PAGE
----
If the owners are so worried that the players are making too much money, why do they keep handing out long-term, front-loaded contracts that maximize what they’re allowed to spend under the CBA?
A popular answer to that question is, “because they’re hypocrites.”
Personally, I think the answer is, “because it’s the only way to sign good free agents and good players are an integral part of winning hockey games.”
Unfortunately for the NHL’s financially challenged franchises, the price for free agents is set by the teams that can afford them.
Some of those teams can afford them because they’re profitable businesses that get even more profitable when they win.
Others can afford them because they have owners that are so rich they don’t care if the business makes money – they just want to win a Stanley Cup.
The common theme is – because they want to win.
Meanwhile, the NHL’s money-losing clubs that don’t have Terry Pegula signing checks and shooting guns into the air are dragged into a game they can’t afford to play, but one they can’t simply walk away from either.
You want Shea Weber, Nashville? The Flyers have set the price. Take it, bite the financial bullet and see if you can claw something back in the new CBA, or leave it and go explain the decision to your fans. Sorry, but the Flyers aren’t going to worry if they hurt the Predators; they’ve got their own rather demanding fans to answer to. Unless you’ve got a problem with that, Flyers fans. Is your heart aching for Preds ownership? Or are you more concerned that Chris Pronger might never play again and Kimmo Timonen is 37?
And that’s the way it should be — each team looking out for its owns fans.
Come to think of it, the only team that seems to care about the rest of the league is the richest of them all – the Toronto Maple Leafs.
“These deals that are front-loaded and have small amounts at the back end, in my opinion, are designed to circumvent the salary cap,” said Leafs GM Brian Burke after failing to land prized free agent Brad Richards last summer.
“I won’t do them, I never have, I’m not going to. That’s not a contract structure we’re interested in.”
So Richards went to the Rangers, who were prepared to give him the front-loaded deal he wanted.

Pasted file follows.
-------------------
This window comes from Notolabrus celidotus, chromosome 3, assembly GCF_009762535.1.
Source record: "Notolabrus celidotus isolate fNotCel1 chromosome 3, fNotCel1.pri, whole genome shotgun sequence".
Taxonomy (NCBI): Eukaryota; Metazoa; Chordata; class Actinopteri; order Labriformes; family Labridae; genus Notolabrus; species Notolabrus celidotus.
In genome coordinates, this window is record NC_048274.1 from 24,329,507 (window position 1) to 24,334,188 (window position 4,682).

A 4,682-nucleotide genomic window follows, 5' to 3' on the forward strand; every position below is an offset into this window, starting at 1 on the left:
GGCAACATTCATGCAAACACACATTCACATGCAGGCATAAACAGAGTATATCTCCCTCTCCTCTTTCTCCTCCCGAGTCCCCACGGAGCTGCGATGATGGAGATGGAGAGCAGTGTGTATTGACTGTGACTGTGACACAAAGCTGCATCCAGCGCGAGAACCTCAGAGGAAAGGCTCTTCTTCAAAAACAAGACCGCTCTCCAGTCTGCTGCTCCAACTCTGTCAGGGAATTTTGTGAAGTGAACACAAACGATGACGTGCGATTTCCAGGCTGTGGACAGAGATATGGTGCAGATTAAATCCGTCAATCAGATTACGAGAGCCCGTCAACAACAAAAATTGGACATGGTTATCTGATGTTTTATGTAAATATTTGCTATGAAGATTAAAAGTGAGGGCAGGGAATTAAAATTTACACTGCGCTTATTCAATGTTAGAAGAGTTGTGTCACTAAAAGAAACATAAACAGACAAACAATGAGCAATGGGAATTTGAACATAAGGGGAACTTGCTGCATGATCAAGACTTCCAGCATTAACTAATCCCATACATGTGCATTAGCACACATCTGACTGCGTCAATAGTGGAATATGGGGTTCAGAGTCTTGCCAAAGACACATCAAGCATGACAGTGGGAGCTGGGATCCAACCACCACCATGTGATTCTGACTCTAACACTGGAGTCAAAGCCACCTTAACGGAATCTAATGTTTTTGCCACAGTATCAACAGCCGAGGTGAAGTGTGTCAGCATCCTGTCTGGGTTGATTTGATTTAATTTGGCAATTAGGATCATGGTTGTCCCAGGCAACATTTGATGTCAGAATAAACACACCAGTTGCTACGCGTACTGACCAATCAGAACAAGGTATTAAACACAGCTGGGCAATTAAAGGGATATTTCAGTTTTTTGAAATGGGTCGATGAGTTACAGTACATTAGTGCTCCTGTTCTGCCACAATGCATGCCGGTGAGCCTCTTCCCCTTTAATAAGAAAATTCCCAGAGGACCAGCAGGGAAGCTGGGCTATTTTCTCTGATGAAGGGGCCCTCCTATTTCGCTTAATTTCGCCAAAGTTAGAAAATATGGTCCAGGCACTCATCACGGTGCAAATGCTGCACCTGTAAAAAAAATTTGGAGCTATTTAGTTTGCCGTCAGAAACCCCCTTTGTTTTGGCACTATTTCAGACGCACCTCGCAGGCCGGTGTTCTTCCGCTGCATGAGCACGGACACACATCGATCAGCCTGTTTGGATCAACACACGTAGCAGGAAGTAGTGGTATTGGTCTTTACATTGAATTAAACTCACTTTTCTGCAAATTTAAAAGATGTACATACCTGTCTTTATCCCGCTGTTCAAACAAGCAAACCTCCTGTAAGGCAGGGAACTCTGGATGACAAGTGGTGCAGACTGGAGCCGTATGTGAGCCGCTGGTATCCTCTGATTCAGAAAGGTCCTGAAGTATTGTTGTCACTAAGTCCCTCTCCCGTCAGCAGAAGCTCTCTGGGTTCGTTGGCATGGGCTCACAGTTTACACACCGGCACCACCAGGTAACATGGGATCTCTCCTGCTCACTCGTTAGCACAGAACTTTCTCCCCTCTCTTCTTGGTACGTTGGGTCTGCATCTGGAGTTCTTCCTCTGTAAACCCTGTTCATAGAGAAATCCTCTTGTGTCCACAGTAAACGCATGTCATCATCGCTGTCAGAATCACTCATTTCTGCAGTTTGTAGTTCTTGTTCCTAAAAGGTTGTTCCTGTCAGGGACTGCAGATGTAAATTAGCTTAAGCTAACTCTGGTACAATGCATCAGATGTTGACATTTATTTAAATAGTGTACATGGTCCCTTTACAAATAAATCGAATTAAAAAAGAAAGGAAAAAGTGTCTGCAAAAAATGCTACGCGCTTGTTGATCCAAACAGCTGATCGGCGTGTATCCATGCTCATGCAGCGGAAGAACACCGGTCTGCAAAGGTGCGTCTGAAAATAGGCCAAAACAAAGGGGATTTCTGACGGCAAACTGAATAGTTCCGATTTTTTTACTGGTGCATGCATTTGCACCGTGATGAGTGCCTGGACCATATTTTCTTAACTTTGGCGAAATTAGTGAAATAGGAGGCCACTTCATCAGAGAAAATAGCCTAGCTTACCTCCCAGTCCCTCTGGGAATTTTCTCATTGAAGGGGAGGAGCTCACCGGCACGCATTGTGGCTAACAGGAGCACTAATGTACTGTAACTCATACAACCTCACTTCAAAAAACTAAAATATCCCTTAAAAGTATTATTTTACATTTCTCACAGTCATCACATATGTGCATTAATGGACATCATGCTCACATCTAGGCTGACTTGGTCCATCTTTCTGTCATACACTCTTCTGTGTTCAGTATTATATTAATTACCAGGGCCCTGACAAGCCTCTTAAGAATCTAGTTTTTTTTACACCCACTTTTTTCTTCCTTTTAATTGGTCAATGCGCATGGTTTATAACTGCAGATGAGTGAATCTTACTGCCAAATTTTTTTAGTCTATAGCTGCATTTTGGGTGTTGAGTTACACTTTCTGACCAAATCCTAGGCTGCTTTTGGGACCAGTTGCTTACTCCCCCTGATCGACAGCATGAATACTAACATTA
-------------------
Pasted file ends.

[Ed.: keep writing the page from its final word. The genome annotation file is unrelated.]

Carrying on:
Fortunately, the Leafs are stacked down the middle so it wasn’t a big deal. Oh wait, no they’re not. They haven’t had a legitimate first-line center since Mats Sundin.
What do Leafs fans thinks of Burke’s refused to hand out front-loaded contracts? Let’s ask Leafs fan Sean McIndoe, aka @DownGoesBrown.
“Whether it’s some sense of duty to the league, or some sort of personal moral code, or just plain old self-promotion, Burke has a tendency to give the impression that he has quite a few priorities beyond doing whatever it takes to win,” McIndoe told PHT in an email.
Not that McIndoe is devastated the Leafs lost out on Richards, or any other free agent that signed the type of contract Burke eschews.
“Big-dollar UFA deals usually end up being a mistake, and Leaf fans know that as well as anyone,” said McIndoe.
But Burke isn’t telling Leafs fans – the same fans that pay the highest ticket prices in the NHL and haven’t experienced a playoff game since before the lockout – he won’t sign those deals because they’re not good for the team. And that’s what hard for Leafs fans to take.
“If Burke just sold it that way I think a lot of fans would be on board,” said McIndoe. “But instead he gets up on his soapbox and turns it into some sort of ethical issue, and that’s when fans start tuning him out.”
Look, I’m not saying the players should bend over for the owners in the CBA negotiations. The owners need to institute a more progressive revenue-sharing program. And the players shouldn’t be held responsible for things like the money pit in Glendale.
But let’s not spend too much time ripping owners for trying to win. Isn’t that what you want your team to do? Win?